- Part 1: Intro, proof of concept, rough draft
- Part 2: Refinement
- Part 3: Peak Design slider
- Part 4: Adjustments, storage/transport, real world results
- Part 5: Questions and material options
In my ongoing search for an affordable, comfortable, effective and good looking strap to carry two cameras, I found gorgeous but expensive options, but being a thrifty and crafty* guy, I wanted to see if there were any good do-it-yourself options that I could do, and I’m happy to say that yes, this can be done with as little as 2 belts, 2 D-rings, some material and a clasp.
*In my opinion, DIY is a great way to:
- Learn about your world
- Really own the things you use
- Be able to make repairs
- Make adjustments to suit your needs
- And to sometimes save money
Search for “DIY double camera strap” or “DIY double camera harness” and you will find many people have created very good straps for less than $100. (Don’t forget to also do an image search.) Essentially, these are how gun harnesses were made since the 1800’s. Just do a Google image search for “shoulder gun harness.”
With this inspiration, I started my project.
Spoiler: Yes, it can be done for less money, but there is no such thing as a free lunch. Material may seem cheaper, but to get a polished DIY product, you pay in labor to find the right materials, to assemble it yourself, and to correct mistakes.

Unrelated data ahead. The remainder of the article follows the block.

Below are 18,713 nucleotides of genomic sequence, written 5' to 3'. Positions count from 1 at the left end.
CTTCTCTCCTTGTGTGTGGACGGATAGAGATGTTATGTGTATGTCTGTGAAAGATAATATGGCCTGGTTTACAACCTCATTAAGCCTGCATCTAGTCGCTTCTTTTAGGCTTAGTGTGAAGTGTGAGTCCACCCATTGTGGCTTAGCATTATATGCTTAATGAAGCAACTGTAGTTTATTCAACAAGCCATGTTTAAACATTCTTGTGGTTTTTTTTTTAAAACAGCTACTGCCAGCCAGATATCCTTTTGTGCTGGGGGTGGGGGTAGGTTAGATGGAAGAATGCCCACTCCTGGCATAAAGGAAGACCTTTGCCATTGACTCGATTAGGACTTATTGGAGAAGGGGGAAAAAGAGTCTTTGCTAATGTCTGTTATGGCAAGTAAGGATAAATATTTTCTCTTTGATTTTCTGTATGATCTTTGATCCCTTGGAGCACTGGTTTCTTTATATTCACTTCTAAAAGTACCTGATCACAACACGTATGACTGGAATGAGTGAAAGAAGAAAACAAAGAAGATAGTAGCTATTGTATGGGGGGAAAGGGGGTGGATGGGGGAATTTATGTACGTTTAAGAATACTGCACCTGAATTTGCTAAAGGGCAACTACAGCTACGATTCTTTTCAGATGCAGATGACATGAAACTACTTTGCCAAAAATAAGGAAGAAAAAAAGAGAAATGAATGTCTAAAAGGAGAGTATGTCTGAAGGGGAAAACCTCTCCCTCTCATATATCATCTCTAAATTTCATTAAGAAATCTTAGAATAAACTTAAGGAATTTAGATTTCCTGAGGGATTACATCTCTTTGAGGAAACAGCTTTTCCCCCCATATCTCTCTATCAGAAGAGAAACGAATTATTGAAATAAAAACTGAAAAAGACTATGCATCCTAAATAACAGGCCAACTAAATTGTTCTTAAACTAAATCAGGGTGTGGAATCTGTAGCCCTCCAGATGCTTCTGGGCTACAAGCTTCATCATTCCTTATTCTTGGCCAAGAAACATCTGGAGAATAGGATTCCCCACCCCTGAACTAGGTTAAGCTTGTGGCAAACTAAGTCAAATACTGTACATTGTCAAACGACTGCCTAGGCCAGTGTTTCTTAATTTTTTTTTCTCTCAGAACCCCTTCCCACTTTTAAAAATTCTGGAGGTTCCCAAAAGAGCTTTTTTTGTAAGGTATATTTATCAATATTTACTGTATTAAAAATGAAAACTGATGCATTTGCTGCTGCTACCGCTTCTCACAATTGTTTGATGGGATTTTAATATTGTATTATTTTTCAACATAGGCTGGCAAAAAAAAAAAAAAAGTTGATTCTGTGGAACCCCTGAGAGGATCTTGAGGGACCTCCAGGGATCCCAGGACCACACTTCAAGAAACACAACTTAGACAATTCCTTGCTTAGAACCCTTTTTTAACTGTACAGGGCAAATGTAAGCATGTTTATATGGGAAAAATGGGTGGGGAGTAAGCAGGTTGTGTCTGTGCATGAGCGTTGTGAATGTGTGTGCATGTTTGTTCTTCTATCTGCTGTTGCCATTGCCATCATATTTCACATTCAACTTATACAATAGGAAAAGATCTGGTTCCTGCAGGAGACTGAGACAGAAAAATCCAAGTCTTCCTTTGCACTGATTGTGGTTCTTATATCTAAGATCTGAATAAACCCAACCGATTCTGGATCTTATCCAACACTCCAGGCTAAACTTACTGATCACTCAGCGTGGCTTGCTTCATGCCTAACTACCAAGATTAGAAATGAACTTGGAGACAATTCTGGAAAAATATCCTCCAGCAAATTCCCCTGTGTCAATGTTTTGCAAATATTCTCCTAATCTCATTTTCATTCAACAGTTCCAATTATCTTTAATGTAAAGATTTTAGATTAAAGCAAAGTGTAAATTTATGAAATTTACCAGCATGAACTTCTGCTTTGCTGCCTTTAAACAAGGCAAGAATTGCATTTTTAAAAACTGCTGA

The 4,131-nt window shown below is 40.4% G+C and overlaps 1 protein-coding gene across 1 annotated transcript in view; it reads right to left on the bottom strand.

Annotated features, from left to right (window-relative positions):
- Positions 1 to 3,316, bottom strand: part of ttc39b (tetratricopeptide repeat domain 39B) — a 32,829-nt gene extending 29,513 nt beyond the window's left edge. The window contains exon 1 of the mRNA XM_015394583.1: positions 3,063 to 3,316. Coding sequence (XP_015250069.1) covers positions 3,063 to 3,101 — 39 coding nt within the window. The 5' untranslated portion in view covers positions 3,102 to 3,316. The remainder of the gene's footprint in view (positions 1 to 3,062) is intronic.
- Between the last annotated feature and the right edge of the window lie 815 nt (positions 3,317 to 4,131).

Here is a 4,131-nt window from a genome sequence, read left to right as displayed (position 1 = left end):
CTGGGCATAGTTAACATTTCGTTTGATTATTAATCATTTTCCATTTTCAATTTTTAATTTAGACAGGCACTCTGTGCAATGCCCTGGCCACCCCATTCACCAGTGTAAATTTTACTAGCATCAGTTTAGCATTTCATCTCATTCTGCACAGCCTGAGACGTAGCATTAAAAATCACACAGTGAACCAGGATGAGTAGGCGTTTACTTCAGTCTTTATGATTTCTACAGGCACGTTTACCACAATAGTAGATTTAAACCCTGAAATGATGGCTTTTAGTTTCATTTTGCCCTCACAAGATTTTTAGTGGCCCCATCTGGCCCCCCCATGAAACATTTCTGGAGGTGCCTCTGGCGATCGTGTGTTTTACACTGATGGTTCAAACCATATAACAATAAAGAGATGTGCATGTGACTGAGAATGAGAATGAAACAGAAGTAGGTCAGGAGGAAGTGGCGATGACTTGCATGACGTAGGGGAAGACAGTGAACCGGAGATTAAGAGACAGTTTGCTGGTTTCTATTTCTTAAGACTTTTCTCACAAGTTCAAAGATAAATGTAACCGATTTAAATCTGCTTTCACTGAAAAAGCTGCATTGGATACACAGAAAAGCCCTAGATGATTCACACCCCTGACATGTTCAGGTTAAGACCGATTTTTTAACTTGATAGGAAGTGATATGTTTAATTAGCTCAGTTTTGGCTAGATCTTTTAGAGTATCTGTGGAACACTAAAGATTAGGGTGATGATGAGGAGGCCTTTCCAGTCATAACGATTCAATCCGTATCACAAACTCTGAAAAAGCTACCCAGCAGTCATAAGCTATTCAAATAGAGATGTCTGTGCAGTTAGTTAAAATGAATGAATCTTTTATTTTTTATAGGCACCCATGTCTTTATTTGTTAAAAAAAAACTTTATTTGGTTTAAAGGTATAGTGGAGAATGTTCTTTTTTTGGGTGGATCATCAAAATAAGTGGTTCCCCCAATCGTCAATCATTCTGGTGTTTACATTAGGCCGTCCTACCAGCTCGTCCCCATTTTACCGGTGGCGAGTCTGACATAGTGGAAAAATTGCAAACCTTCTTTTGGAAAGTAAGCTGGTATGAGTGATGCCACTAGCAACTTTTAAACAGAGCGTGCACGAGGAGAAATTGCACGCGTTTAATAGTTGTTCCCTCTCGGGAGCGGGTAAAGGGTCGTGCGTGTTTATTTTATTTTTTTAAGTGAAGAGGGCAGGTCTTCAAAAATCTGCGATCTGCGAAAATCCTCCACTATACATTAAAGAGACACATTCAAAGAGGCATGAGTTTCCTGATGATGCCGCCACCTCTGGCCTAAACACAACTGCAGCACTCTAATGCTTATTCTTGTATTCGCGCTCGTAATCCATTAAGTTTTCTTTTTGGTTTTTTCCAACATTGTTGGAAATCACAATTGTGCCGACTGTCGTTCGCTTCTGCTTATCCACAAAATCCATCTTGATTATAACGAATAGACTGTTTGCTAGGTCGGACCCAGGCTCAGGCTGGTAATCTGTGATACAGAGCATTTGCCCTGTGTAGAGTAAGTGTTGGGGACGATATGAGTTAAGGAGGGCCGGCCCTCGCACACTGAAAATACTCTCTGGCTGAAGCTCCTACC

Stage 1: Proof of concept
One post reported that you could create a double camera harness with just two belts, so I grabbed two of my belts and by gosh, we are about 80% there!
If you are aware of the 80/20 rule, from this point on, it will cost more and more to get to 100%.
(In the photo, my thumbs were testing where the cameras would pull down.)
At this point, I’m feeling a little Road Warrior with two different colored leather belts held together by a string of scrap leather, but that is not the look that I am going for (for now 🙂 ).
Stage 2: Rough Draft
I ran out to buy two belts (took a while to find matching belts that I liked in the same length).
Tied the two belts together with some scrap leather.
For test “slides”, I grabbed:
- 2 reclaimed D-rings from my old Tamrac bag that died years ago (rest in peace dear old camera bag). These were too large, but worked fine for testing.
- and two Peak Design Leashes tied to figure out lengths needed for the final product.
And Viola! A genuine working double camera harness!
The cameras rested just behind my hands at my side. They didn’t hit each other behind me unless I pushed them. I found that the distance they hung also determined how much play they had coming up to my eye. I needed a longer length on the left to do portrait orientation. Portrait orientation was no problem on the right with a shorter length due to the strap being on the same side as the tripod mount.
To see how my would feel after wearing this for hours, I tried doing the dishes, emptying trash cans and preparing a quadruple batch of black bean soup with this harness on for an hour (with my spouse not home to avoid the whole “what the heck are you doing?!?” harassment).
- The cameras were easy to handle.
- I found that I was a bit wide. 🙂
- I avoided bending over to avoid cameras hitting each other, but lowering with my legs worked great.
- And my shoulders felt fantastic.
Sorry, I don’t have any photos of this, but I imagine they would have been hilarious.